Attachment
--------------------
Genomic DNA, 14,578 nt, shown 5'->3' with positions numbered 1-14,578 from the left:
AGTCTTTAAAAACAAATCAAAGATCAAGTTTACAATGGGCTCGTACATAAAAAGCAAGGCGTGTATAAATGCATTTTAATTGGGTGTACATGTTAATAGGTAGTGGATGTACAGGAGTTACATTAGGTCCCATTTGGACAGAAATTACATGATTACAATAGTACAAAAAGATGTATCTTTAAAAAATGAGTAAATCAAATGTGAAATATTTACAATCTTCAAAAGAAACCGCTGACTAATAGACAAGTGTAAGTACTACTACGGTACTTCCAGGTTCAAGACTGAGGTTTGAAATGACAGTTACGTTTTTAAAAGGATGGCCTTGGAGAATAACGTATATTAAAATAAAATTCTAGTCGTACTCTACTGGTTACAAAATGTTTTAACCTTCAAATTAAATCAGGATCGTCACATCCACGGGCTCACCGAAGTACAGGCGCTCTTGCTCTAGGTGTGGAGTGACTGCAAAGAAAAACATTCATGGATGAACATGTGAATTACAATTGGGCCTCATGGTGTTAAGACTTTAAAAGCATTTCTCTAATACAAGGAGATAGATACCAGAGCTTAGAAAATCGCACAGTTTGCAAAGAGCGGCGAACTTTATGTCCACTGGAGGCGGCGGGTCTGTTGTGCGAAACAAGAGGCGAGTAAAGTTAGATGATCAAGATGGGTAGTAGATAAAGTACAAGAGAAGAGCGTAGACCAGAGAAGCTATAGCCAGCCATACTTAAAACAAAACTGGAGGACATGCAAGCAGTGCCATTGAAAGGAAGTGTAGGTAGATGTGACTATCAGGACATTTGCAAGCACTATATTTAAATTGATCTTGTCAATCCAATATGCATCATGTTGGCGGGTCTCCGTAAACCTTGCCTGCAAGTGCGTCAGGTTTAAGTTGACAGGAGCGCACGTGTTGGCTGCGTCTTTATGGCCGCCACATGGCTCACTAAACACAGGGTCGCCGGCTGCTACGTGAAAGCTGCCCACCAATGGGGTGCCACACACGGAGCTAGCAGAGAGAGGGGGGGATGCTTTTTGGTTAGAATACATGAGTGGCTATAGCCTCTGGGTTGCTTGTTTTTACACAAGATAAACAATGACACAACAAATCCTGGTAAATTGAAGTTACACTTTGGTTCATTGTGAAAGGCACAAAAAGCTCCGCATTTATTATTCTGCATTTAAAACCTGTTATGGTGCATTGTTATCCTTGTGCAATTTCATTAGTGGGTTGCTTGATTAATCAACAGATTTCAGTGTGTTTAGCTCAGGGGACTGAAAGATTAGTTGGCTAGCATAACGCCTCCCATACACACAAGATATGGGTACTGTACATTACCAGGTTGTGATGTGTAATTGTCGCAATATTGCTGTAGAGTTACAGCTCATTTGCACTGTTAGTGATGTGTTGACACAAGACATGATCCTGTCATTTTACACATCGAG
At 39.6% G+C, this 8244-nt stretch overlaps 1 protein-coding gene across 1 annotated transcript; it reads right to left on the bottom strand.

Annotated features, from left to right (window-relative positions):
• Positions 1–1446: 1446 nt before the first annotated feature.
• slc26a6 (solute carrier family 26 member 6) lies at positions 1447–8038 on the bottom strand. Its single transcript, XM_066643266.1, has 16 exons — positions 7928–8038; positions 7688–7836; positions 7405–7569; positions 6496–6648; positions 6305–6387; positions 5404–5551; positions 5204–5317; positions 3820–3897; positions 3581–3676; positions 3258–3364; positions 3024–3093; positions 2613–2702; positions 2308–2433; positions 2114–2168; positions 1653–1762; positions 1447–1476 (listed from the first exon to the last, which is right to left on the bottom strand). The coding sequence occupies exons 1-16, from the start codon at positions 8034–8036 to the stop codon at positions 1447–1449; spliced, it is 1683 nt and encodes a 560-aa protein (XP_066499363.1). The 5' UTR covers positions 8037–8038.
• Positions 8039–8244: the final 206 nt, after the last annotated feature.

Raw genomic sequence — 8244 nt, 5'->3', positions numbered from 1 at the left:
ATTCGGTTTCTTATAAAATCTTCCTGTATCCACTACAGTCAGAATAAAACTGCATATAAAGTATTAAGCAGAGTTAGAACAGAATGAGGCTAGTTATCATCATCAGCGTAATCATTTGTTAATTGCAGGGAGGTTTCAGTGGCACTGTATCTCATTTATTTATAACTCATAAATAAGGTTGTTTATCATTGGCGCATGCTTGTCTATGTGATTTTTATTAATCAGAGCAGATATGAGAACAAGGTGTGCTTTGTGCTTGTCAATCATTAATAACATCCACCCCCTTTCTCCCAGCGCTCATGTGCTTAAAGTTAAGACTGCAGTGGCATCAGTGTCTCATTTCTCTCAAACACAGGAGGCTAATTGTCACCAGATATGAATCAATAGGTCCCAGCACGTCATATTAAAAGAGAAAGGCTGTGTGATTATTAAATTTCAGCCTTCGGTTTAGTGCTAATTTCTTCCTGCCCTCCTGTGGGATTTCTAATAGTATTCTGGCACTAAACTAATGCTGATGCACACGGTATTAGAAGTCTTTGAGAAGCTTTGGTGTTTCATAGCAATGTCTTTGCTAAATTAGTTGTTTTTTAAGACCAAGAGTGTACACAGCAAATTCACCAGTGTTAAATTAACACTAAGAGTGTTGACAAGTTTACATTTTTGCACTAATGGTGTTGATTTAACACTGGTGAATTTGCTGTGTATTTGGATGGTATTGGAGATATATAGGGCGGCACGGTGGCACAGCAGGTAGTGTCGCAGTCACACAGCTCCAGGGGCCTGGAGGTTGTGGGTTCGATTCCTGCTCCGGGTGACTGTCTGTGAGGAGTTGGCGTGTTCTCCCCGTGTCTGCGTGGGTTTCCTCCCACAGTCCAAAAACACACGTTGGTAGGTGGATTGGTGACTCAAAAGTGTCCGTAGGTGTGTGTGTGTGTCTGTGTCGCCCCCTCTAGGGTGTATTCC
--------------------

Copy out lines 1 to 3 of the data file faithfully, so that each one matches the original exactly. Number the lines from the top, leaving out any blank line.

Genomic DNA, 14,578 nt, shown 5'->3' with positions numbered 1-14,578 from the left:
AGTCTTTAAAAACAAATCAAAGATCAAGTTTACAATGGGCTCGTACATAAAAAGCAAGGCGTGTATAAATGCATTTTAATTGGGTGTACATGTTAATAGGTAGTGGATGTACAGGAGTTACATTAGGTCCCATTTGGACAGAAATTACATGATTACAATAGTACAAAAAGATGTATCTTTAAAAAATGAGTAAATCAAATGTGAAATATTTACAATCTTCAAAAGAAACCGCTGACTAATAGACAAGTGTAAGTACTACTACGGTACTTCCAGGTTCAAGACTGAGGTTTGAAATGACAGTTACGTTTTTAAAAGGATGGCCTTGGAGAATAACGTATATTAAAATAAAATTCTAGTCGTACTCTACTGGTTACAAAATGTTTTAACCTTCAAATTAAATCAGGATCGTCACATCCACGGGCTCACCGAAGTACAGGCGCTCTTGCTCTAGGTGTGGAGTGACTGCAAAGAAAAACATTCATGGATGAACATGTGAATTACAATTGGGCCTCATGGTGTTAAGACTTTAAAAGCATTTCTCTAATACAAGGAGATAGATACCAGAGCTTAGAAAATCGCACAGTTTGCAAAGAGCGGCGAACTTTATGTCCACTGGAGGCGGCGGGTCTGTTGTGCGAAACAAGAGGCGAGTAAAGTTAGATGATCAAGATGGGTAGTAGATAAAGTACAAGAGAAGAGCGTAGACCAGAGAAGCTATAGCCAGCCATACTTAAAACAAAACTGGAGGACATGCAAGCAGTGCCATTGAAAGGAAGTGTAGGTAGATGTGACTATCAGGACATTTGCAAGCACTATATTTAAATTGATCTTGTCAATCCAATATGCATCATGTTGGCGGGTCTCCGTAAACCTTGCCTGCAAGTGCGTCAGGTTTAAGTTGACAGGAGCGCACGTGTTGGCTGCGTCTTTATGGCCGCCACATGGCTCACTAAACACAGGGTCGCCGGCTGCTACGTGAAAGCTGCCCACCAATGGGGTGCCACACACGGAGCTAGCAGAGAGAGGGGGGGATGCTTTTTGGTTAGAATACATGAGTGGCTATAGCCTCTGGGTTGCTTGTTTTTACACAAGATAAACAATGACACAACAAATCCTGGTAAATTGAAGTTACACTTTGGTTCATTGTGAAAGGCACAAAAAGCTCCGCATTTATTATTCTGCATTTAAAACCTGTTATGGTGCATTGTTATCCTTGTGCAATTTCATTAGTGGGTTGCTTGATTAATCAACAGATTTCAGTGTGTTTAGCTCAGGGGACTGAAAGATTAGTTGGCTAGCATAACGCCTCCCATACACACAAGATATGGGTACTGTACATTACCAGGTTGTGATGTGTAATTGTCGCAATATTGCTGTAGAGTTACAGCTCATTTGCACTGTTAGTGATGTGTTGACACAAGACATGATCCTGTCATTTTACACATCGAG
At 39.6% G+C, this 8244-nt stretch overlaps 1 protein-coding gene across 1 annotated transcript; it reads right to left on the bottom strand.